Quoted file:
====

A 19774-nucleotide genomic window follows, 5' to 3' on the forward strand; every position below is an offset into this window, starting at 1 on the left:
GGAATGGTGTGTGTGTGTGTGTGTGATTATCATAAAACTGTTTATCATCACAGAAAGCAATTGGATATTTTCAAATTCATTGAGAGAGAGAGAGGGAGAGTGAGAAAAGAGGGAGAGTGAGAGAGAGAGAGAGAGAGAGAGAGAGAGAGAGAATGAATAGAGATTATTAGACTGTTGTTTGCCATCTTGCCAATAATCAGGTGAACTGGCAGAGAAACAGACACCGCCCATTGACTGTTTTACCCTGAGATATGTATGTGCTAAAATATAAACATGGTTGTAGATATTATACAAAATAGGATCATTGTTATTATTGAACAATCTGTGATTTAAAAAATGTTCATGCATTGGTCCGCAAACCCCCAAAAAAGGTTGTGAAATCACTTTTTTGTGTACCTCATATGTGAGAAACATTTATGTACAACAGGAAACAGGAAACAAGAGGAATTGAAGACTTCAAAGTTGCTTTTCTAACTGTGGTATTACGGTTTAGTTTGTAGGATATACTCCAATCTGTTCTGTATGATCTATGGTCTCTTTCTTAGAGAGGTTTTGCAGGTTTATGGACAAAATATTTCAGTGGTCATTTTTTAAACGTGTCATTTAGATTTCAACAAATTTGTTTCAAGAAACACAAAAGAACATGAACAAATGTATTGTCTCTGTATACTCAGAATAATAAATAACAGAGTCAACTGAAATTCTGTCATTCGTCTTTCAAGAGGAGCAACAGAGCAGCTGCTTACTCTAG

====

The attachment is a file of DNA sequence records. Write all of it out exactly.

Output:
A 19774-nucleotide genomic window follows, 5' to 3' on the forward strand; every position below is an offset into this window, starting at 1 on the left:
GGAATGGTGTGTGTGTGTGTGTGTGATTATCATAAAACTGTTTATCATCACAGAAAGCAATTGGATATTTTCAAATTCATTGAGAGAGAGAGAGGGAGAGTGAGAAAAGAGGGAGAGTGAGAGAGAGAGAGAGAGAGAGAGAGAGAGAGAGAATGAATAGAGATTATTAGACTGTTGTTTGCCATCTTGCCAATAATCAGGTGAACTGGCAGAGAAACAGACACCGCCCATTGACTGTTTTACCCTGAGATATGTATGTGCTAAAATATAAACATGGTTGTAGATATTATACAAAATAGGATCATTGTTATTATTGAACAATCTGTGATTTAAAAAATGTTCATGCATTGGTCCGCAAACCCCCAAAAAAGGTTGTGAAATCACTTTTTTGTGTACCTCATATGTGAGAAACATTTATGTACAACAGGAAACAGGAAACAAGAGGAATTGAAGACTTCAAAGTTGCTTTTCTAACTGTGGTATTACGGTTTAGTTTGTAGGATATACTCCAATCTGTTCTGTATGATCTATGGTCTCTTTCTTAGAGAGGTTTTGCAGGTTTATGGACAAAATATTTCAGTGGTCATTTTTTAAACGTGTCATTTAGATTTCAACAAATTTGTTTCAAGAAACACAAAAGAACATGAACAAATGTATTGTCTCTGTATACTCAGAATAATAAATAACAGAGTCAACTGAAATTCTGTCATTCGTCTTTCAAGAGGAGCAACAGAGCAGCTGCTTACTCTAG